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Peru’s central bank probably will keep borrowing costs unchanged for the 18th consecutive month today after taking steps to stem a rally in the sol and restrain credit demand.
The five-member board, led by bank President Julio Velarde, will maintain the overnight rate at 4.25 percent, according to all 14 economists surveyed by Bloomberg. The decision will be announced at about 6 p.m. in Lima.
The monetary authority increased reserve requirements last week for a third straight month to slow credit growth in South America’s fastest growing economy and to counter the appreciation of the sol, which touched a 15-year high against the dollar last month. The annual inflation rate fell to a 16- month low in October, allowing policy makers to focus on addressing inflows using macro-prudential measures.
“Inflation is no longer a concern and growth is stable,” said Mario Guerrero, an economist at Scotiabank Peru, in a telephone interview from Lima. “Capital inflows and the sol’s appreciation have the authorities worried and will be their focus in the months ahead.”
Record low borrowing costs in the U.S., the European Union and Japan have prompted Peruvian companies to turn to international bond markets and foreign banks for financing. Record foreign direct investment and demand for Peruvian government bonds have added to inflows.
The central bank increased the average reserve requirement for sol and dollar deposits by 0.75 percentage point on Oct. 30, the largest of the four increases this year. The average deposit ratio in September was 16.9 percent for soles and 38.9 percent for dollars, it said.
Policy makers have boosted reserves by buying a record $12.5 billion in the spot market this year and last month proposed tightening restrictions on banks’ sales of greenbacks to tame the sol. Limits on private pension fund investments overseas will probably be relaxed by year-end to boost demand for dollars, Velarde said in an Oct. 25 interview.
Swings in the currency can harm Peru’s economy, where 43.8 percent of all credit is denominated in dollars, while appreciation can lead to calls for protectionism, Velarde said.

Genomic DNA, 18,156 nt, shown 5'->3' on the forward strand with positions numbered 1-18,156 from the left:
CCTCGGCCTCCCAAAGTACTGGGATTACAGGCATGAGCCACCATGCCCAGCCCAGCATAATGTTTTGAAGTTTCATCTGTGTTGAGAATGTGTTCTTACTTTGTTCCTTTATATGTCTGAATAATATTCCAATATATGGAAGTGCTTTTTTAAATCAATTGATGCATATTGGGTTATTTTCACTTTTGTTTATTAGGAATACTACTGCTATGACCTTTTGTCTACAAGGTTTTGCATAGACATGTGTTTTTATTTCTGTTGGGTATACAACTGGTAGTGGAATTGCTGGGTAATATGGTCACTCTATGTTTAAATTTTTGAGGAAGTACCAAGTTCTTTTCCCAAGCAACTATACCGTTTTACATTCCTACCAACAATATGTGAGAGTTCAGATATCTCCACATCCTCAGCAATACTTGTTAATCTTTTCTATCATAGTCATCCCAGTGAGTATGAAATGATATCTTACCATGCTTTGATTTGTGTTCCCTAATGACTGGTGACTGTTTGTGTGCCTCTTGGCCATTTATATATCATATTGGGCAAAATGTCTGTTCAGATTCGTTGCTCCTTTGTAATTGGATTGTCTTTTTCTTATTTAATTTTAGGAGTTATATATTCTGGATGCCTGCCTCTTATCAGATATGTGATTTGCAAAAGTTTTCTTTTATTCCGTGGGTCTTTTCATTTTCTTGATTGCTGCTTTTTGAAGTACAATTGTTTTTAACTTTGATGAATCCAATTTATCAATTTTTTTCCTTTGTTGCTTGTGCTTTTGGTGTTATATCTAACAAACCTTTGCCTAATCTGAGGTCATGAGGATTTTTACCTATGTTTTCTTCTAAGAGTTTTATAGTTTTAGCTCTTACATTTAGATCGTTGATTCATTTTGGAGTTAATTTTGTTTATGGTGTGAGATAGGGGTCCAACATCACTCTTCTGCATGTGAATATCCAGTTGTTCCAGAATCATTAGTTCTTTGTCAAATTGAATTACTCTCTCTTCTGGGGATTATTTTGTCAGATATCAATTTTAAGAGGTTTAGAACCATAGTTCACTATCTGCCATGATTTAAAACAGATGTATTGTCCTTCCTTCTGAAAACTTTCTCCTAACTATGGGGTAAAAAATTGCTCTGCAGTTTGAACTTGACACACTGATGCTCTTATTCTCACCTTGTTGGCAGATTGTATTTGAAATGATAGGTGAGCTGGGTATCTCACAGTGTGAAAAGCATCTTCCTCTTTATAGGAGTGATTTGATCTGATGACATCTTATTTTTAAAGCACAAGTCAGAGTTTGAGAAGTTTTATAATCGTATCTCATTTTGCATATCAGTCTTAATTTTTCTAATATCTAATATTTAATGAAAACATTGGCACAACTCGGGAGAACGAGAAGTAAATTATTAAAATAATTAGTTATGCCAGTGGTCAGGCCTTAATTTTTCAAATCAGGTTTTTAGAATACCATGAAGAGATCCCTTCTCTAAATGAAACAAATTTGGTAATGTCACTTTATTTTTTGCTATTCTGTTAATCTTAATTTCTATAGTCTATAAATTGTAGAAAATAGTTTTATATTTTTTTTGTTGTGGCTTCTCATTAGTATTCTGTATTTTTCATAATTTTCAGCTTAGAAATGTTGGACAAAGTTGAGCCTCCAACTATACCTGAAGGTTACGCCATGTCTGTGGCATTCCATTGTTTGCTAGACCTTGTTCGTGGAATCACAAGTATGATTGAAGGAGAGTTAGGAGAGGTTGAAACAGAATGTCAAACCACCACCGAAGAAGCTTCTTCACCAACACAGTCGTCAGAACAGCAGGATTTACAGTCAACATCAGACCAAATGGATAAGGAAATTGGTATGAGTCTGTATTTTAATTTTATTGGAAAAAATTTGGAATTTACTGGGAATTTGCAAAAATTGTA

“Peru is one of the few countries in Latin America where people are used to taking out loans in dollars, so that makes monetary policy a bit more difficult,” he said.
The sol weakened 0.3 percent to 2.6080 per dollar yesterday. The currency closed at 2.5780 on Oct. 17.
Private investment climbed 16 percent in the third quarter, fueling a 6.4 percent rise in gross domestic product, after a 6.1 percent rise in the first half, Finance Minister Miguel Castilla said at an event in Lima yesterday.
Though a weak global economy has hurt demand for Peru’s copper exports, there are signs of stronger growth in the U.S. and China, the nation’s biggest trading partners, Castilla said.
Peru, the world’s third-largest copper producer, will boost output 62 percent over the next two years as new mines start producing, Velarde said Sept. 28. Copper has gained 0.2 percent this year to $3.4415 a pound on the Comex in New York.
Exports declined 3.3 percent to $3.86 billion in September compared with the year earlier period, exporters association Adex said Nov. 6.
Tax collection increased 7.8 percent to 6.92 billion soles ($2.67 billion) in October from the same month a year earlier, led by increased sales tax revenue, tax and customs agency Sunat said Nov. 6.
Consumer prices last month fell the most since 2009, declining 0.16 percent largely because of lower food costs. The annual inflation rate fell to 3.25 percent from 3.74 percent in September. The central bank targets an annual rate of 2 percent plus or minus 1 percent. are unlikely to dent private investment, he said.
The Lima Stock Exchange’s benchmark index has advanced 7.3 percent this year and the sol has appreciated 3.5 percent against the U.S. dollar. The extra yield investors demand to own Peruvian government dollar bonds instead of U.S. Treasuries has decreased 99 basis points to 117 basis points, according to JPMorgan Chase & Co.
Increased reserve requirements will cause loan growth to slow in the fourth quarter of 2012, said Eduardo Torres-Llosa, chief executive officer of Banco Continental, the Peruvian unit of Banco Bilbao Vizcaya Argentaria SA, in an Oct. 31 interview.
Lending will increase 14 percent this year and 12 percent next year, after expanding 17 percent in 2011, he said.
Banks are increasing provisions as a precautionary move amid rising loan delinquency rates and signs some consumers have taken on too much debt, Torres-Llosa said.
“The economy is doing well,” he said. “Slowing the pace of credit doesn’t hurt anyone.”
Policy makers are considering an increase in loan provisions to stem a rise in consumer borrowing in dollars, said Oscar Rivera, president of the country’s banking association, Asbanc. Lower interest rates on dollar loans and the sol’s appreciation are spurring demand for car and home loans in the U.S. currency, he said.
“Recent monetary policy measures are aimed at easing the pace of currency appreciation and slowing credit in a preventive way,” Guerrero said. “Probably they’ll keep on raising reserve requirements. They’re not done yet.”
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